In January and February, the Supreme Court of Texas published two decisions
that focus squarely on the freedom of contract in the energy industry.
While the novel coronavirus continues (rightfully so) to garner all the headlines, it is worth highlighting some of the other legal news swirling around the state. In January and February, the Supreme Court of Texas published two decisions that focus squarely on the freedom of contract in the energy industry. “Perhaps no principle of law is as deeply ingrained in Texas jurisprudence,” one of the recent cases noted, “as freedom of contract.”
On Jan. 31, the first of these decisions was published: Energy Transfer Partners v. Enterprise Products Partners, No. 17-0862. The Energy Transfer decision addressed whether parties have freedom to contract for conditions precedent to partnership formation. In this case, two separate companies—Energy Transfer and Enterprise—agreed to work together to explore the viability of a pipeline project. However, “in three written agreements, they reiterated their intent that neither party be bound to proceed until each company’s board of directors had approved the execution of a formal contract.” Thereafter, the parties formed an integrated team to pursue the potential pipeline project and marketed the deal to potential customers as a “50/50 JV.” But after months of trying the deal never came together, and Enterprise ended its relationship with Energy Transfer. Thereafter, Enterprise entered into a different pipeline deal with different partners.
Energy Transfer sued, arguing “that despite the disclaimers in the parties’ written agreements, they had formed a partnership to ‘market and pursue’ a pipeline through their conduct.” Energy Transfer relied heavily upon Section 152.051(b) of the Texas Business Organizations Code (TBOC), which states that “an association of two or more persons to carry on a business for profit as owners creates a partnership, regardless of whether: (1) the persons intended to create a partnership; or (2) the association is called a ‘partnership,’ ‘joint venture,’ or other name.”
Enterprise countered that principles of freedom of contract governed the issue and suggested “that if parties cannot by contract protect themselves from the creation of an unwanted partnership, detrimental economic consequences to the state and constant litigation will ensue.”
The Supreme Court of Texas sided with Enterprise, holding “that parties can conclusively negate the formation of a partnership under Chapter 152 of the TBOC through contractual conditions precedent.” The Supreme Court noted there was no evidence that Enterprise disavowed the agreements that required board-of-directors-approved contracts.
On Feb. 28, the second of these decisions was published: Chalker Energy Partners III LLC v. Le Norman Operating LLC, No. 18-0352. The Chalker decision addressed whether an email exchange constituted the meeting of minds required for contract, in light of the nature of the transaction and the parties’ expressed contemplations. Specifically, Chalker (through its agent) was using a virtual data room to sell certain oil and gas assets. Potential bidders were given access to the data room only after signing a confidentiality agreement, which contained a “no obligation” clause that generally provided that no contract shall be deemed to exist between Chalker and a buyer unless and until a definitive agreement has been executed and delivered. After signing the confidentiality agreement, Le Norman Operating made a bid for the assets, subject to the execution of a mutually acceptable purchase and sale agreement. The other high bidder was Jones Energy. Both bids were ultimately rejected.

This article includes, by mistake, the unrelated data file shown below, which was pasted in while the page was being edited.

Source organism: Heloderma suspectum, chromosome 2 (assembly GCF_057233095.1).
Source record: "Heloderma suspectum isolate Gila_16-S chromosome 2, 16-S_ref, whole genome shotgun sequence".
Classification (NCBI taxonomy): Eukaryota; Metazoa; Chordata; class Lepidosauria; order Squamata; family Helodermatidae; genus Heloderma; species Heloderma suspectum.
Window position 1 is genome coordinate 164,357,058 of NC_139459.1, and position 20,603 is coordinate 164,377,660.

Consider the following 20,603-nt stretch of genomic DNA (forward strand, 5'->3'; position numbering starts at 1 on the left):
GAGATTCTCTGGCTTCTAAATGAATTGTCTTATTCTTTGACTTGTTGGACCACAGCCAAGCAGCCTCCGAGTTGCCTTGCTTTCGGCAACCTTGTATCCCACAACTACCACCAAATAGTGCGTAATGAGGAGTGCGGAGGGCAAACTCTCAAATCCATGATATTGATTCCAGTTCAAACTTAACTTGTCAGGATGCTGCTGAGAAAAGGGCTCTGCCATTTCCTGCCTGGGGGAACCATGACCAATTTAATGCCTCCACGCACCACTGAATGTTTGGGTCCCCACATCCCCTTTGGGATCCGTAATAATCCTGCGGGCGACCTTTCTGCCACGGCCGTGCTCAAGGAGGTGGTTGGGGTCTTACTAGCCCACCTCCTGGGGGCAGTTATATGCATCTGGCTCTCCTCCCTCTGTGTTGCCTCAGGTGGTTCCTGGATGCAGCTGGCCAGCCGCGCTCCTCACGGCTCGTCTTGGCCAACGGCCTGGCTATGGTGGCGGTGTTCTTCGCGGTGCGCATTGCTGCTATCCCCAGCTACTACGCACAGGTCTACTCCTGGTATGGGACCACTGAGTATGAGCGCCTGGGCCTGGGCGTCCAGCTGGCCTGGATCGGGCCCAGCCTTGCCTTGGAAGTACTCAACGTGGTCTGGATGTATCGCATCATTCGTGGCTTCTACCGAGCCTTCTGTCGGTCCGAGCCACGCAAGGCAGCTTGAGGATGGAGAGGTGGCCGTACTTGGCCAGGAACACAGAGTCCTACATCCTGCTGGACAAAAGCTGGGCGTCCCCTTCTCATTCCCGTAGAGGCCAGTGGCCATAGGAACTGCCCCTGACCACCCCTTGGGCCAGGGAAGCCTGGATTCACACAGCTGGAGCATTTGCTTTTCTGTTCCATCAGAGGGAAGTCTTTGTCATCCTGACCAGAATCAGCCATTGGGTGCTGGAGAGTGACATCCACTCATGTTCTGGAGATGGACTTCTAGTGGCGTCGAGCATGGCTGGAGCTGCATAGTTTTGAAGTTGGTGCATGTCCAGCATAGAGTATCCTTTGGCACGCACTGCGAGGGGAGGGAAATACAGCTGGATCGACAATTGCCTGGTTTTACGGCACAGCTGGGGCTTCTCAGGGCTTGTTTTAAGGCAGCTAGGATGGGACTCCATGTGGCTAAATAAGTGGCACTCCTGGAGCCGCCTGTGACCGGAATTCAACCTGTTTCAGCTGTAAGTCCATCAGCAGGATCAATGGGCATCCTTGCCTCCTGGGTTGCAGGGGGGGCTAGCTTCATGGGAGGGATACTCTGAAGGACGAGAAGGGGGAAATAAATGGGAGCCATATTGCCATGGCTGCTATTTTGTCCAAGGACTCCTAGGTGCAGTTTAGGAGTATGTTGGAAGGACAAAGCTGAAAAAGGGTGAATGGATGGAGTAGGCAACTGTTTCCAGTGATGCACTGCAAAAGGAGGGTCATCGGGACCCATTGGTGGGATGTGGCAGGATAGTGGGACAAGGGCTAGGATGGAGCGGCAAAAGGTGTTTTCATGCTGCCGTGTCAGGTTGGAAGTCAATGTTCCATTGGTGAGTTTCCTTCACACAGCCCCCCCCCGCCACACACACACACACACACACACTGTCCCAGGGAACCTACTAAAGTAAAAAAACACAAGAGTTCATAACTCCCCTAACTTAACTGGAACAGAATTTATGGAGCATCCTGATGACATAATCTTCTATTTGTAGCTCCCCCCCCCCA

Chalker then offered to sell 67% of the assets. In response, Le Norman Operating emailed a bid for the assets to Chalker’s agent, which bid included the requirement that a PSA similar to the one contemplated in the previous bid be executed. Chalker decided to accept the deal and its agent emailed Le Norman Operating that the seller was “on board to deliver 67% subject to a mutually agreeable PSA.”
Undeterred, Jones Energy presented Chalker with a new offer, which was accepted by Chalker and a PSA was executed. Upon learning of the deal with Jones Energy, Le Norman Operating demanded that Chalker “honor the alleged contract entered into through email exchange.” Le Norman Operating then sued for breach of contract, arguing that the parties reached an agreement through email. Le Norman Operating also argued that if the “no obligation” clause created a condition precedent to contract, than Chalker waived it through its conduct.
The Supreme Court held that Chalker and Le Norman Operating did not execute and deliver definitive agreements as required by the confidentiality agreement. In deciding the issue, the Supreme Court noted that Texas’ public policy favors freedom of contract, stating: “By including the no obligation clause in the confidentiality agreement, Chalker and LNO agreed that a definitive agreement was a condition precedent to contract formation.” The Supreme Court also found that the emails were “more akin to a preliminary agreement than a definitive agreement.” While many headlines about this case simply suggest email exchanges are not contracts, don’t be so sure. The decision hinged on the inclusion of the no obligation clause in the confidentiality agreement. Without it, the decision may have been different.
The big takeaway from these two cases? Contracts matter, at least in Texas. Double check what you’re signing and be prepared to live with the deal you make.
John Polzer, partner (litigation), and Machir Stull, partner (business law), are with Cantey Hanger. Visit www.canteyhanger.com.